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Wednesday, January 16, 2008

Joining the 3G dongle generation - what a bargain

I've written quite a lot recently about the uptake & user-friendliness of 3G USB modems for laptops. But while I've played around with quite a few demo ones, I've actually now gone out & put my hand in my pocket to buy one for my own 'official' use.

It's a Hutchison 3 HSDPA service, using a ZTE MF622 modem.

It is, quite frankly, astonishingly good value. Sure, the sign-up process in-store for a new business user account in 3's local store is a little clunky - the company mainly focuses on consumer users and their online provisioning/sales systems reflect this. The staff had to phone head office to find out how much the actual modem should cost me on my chosen tariff (12 months, 3GB/month cap) as although their pricing info had details for a consumer on the same plan, it wasn't in the system for businesses. In the end, they concluded that the modem is free for all business users irrespective of contract length (it would have been £70 if I'd subscribed personally over 12 months, or free for 18/24 months).

So how much does this cost? £12.77+VAT per month (basically $25). For 3GB, and no messing around with over-picky terms of service. Skype works fine (and is actually cited on the 3 website as a suggested use case). Streaming audio works fine. One quick test gave me about 700kbit/s downstream, though it allegedly should go at 2.8M if I sit next to a cell tower.

And if I travel, I can use it without roaming premium on 3's other partner networks (Italy, Sweden, HK etc). Off-net, roaming is about £3/MB for most European countries, or £6/MB for more obscure places. (ie painful, but no worse than 3's peers, as it reflects what I suspect are heinous wholesale data interconnect prices).

Going back to the pricing scale I proposed ages ago, this counts as a bargain. For comparison, Vodafone's price is double the price, and has more onerous (ie anti-VoIP) terms and more expensive roaming, albeit with perhaps more robust corporate-grade account signup & management. And it's certainly cheaper than using a hotspot at a conference or airport a couple of times a month. (For reference - T-Mobile UK charges £20 a month for its unlimited hotspot plan, albeit with a 30GB cap)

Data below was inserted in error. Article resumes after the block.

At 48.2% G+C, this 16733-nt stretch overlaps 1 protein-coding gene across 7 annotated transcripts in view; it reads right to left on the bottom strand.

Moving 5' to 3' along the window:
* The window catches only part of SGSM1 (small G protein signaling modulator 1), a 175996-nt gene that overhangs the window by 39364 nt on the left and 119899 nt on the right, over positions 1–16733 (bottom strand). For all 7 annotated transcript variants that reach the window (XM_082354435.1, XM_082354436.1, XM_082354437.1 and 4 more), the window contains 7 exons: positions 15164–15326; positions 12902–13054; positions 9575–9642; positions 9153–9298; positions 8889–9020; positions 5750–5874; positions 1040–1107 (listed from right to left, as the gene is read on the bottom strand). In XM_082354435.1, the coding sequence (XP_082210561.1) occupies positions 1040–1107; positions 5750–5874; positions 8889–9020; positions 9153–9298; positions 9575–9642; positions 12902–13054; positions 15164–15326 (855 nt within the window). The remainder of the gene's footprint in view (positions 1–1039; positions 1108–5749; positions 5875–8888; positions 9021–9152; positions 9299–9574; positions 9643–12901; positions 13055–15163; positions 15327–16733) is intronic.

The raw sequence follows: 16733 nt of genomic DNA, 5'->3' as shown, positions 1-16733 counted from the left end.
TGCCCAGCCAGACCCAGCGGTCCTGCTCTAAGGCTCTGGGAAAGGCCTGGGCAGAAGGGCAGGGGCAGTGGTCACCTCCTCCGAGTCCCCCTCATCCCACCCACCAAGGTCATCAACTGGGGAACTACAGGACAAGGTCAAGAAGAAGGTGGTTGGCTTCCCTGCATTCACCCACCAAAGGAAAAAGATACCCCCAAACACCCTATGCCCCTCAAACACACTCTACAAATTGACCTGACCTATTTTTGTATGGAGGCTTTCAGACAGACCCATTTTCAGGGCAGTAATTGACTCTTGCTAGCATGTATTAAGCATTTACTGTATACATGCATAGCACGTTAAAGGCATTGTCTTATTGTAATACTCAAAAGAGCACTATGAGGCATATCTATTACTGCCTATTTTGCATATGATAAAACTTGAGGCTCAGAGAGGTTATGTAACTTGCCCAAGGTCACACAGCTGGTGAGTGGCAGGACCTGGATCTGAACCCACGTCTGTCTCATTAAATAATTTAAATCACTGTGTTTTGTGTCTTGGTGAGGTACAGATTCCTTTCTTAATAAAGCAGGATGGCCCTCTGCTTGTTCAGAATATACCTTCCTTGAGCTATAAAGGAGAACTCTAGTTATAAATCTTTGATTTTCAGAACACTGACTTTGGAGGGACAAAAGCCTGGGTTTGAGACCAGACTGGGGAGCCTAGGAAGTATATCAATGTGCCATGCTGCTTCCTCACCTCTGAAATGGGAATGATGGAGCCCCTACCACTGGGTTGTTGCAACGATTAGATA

The only downside of it so far is that it seems to eat battery power rather quickly, especially where I'm on the edge of network coverage.

4 comments:

Aditya said...

I would second your motion. I would like to add that I often use the 3 UK modem on UK trains traveling at 100 mph and it works at least 90% of the time!

Scot Grimmer said...

Dean

What do you think the split is between people using dedicated 3G/HSDPA devices like the T mobile modem you bought versus the inbuilt modem in their handset ? Which way do you think this is going to go ? Dedicated or Handset inbuilt.

Scot,

Dean Bubley said...

Definitely a separate modem. Use of handset as a modem needs extra configuration to set it up, may need the user to switch on Bluetooth etc. Plus usually the chipsets (and 3G generation) in phones usually lag those in data cards by 12 months.

Also see my other recent posts for why I don't believe in 3G modems built into laptops either.

BBusyB said...

Three's rates are Definitely Good.

But i've found that for personal use, using one of their Skype Phones works out to be more versatile.

You can use it as a data modem when you want, and have Skype (and now Skype out Functionality) the rest of the time.

And I believe they've moved to make this functionality easier to use with the second generation of the Skypephone, with the software directly installable from the phone, like most 3G dongles, eliminating one major headache.